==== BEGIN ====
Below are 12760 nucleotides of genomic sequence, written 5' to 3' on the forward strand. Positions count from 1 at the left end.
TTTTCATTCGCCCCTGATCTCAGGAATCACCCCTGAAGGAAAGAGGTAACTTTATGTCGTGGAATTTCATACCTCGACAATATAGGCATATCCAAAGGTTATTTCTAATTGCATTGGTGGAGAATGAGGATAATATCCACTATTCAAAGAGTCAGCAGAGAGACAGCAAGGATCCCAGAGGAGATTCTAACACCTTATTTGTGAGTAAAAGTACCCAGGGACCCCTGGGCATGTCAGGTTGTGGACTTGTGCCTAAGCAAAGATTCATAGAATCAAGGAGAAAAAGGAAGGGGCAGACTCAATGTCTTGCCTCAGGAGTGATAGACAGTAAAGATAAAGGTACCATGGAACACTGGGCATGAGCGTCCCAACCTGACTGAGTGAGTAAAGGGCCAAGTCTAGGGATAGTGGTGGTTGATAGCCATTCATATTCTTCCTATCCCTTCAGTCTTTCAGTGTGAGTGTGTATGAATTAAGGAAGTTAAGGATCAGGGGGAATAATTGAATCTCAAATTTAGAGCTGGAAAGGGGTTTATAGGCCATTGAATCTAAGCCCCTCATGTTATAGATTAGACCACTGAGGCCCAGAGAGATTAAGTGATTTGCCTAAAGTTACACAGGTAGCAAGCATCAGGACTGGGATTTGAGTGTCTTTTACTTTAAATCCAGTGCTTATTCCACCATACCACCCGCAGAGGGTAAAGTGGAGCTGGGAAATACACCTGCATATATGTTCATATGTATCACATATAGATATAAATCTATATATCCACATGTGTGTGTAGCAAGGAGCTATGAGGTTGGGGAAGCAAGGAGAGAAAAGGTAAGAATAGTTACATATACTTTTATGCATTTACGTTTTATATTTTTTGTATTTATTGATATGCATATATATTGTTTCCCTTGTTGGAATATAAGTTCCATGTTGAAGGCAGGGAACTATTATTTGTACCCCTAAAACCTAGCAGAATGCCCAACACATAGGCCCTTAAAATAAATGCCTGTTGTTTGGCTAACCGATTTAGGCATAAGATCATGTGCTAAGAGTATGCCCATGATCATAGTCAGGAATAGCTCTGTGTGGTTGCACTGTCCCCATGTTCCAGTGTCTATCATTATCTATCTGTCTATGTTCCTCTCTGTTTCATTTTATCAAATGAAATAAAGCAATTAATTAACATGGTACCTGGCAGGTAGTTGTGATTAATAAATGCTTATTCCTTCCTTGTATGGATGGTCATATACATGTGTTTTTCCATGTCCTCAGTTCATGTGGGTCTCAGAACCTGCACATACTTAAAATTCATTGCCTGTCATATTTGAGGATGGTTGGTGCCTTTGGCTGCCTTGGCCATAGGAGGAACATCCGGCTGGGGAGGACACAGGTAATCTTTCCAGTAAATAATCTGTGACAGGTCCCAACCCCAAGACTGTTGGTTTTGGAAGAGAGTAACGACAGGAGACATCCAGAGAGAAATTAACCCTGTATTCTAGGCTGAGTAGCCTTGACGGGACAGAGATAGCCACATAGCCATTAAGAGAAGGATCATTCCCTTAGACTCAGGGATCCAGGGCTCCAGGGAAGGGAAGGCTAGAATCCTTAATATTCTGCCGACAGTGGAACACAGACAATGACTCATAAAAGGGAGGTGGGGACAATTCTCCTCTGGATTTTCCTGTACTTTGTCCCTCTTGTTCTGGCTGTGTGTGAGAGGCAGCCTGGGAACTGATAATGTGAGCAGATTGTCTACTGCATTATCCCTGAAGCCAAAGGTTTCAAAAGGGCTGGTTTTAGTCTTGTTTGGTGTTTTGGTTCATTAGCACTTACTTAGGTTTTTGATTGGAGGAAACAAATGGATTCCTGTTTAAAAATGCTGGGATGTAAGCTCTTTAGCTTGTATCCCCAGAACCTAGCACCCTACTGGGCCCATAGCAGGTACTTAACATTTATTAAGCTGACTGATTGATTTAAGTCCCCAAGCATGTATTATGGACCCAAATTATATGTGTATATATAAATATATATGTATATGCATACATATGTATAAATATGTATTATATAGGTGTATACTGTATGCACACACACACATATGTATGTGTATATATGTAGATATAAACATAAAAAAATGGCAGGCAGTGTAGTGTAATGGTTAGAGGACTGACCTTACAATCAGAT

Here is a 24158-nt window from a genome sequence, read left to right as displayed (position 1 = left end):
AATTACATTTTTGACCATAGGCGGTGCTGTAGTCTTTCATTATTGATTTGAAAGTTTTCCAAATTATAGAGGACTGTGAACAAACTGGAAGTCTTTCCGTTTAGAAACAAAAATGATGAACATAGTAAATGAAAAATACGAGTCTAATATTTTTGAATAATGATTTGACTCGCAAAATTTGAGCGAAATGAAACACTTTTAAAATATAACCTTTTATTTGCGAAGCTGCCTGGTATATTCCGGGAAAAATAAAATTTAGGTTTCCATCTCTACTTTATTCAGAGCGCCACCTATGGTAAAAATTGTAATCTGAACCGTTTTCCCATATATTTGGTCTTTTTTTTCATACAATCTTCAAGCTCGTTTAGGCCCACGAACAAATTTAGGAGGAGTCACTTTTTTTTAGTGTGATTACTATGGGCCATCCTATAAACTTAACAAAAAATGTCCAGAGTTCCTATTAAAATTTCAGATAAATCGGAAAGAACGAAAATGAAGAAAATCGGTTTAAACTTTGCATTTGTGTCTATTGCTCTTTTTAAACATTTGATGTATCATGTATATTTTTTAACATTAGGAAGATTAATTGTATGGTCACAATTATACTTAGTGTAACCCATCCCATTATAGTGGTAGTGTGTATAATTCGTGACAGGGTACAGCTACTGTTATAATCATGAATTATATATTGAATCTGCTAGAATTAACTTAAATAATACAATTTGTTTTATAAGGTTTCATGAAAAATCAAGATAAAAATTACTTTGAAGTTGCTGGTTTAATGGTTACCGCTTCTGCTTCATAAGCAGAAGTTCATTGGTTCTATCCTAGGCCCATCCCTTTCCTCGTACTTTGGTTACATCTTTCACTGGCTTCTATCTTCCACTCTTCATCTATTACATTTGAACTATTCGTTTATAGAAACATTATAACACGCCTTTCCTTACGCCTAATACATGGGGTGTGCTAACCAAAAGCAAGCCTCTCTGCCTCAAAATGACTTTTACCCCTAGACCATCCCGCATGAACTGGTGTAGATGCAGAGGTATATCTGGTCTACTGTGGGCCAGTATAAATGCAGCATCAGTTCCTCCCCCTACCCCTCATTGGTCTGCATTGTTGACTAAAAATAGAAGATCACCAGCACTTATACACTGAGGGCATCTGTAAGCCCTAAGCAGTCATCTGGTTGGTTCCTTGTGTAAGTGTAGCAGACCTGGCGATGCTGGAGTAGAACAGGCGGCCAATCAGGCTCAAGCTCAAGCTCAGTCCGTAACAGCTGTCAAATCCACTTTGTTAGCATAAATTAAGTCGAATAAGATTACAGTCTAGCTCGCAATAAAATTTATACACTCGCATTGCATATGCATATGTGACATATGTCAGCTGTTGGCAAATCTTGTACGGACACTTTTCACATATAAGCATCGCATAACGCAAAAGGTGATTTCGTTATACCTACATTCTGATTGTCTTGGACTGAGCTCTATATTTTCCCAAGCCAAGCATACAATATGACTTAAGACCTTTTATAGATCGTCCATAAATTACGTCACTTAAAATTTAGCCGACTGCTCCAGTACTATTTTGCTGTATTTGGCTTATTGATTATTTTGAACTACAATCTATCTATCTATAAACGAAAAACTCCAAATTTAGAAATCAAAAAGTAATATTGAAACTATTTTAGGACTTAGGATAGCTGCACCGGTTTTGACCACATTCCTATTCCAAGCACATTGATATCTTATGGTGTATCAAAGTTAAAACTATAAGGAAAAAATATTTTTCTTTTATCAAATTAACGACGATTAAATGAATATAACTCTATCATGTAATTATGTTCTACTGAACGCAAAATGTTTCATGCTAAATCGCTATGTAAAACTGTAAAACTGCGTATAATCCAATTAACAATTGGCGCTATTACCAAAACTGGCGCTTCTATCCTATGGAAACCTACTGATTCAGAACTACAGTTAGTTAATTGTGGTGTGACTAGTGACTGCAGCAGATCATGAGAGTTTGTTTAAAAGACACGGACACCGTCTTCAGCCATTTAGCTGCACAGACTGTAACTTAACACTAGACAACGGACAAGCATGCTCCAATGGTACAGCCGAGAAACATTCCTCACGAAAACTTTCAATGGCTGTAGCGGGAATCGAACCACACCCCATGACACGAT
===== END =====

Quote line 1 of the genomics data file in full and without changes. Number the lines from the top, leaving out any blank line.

Below are 12760 nucleotides of genomic sequence, written 5' to 3' on the forward strand. Positions count from 1 at the left end.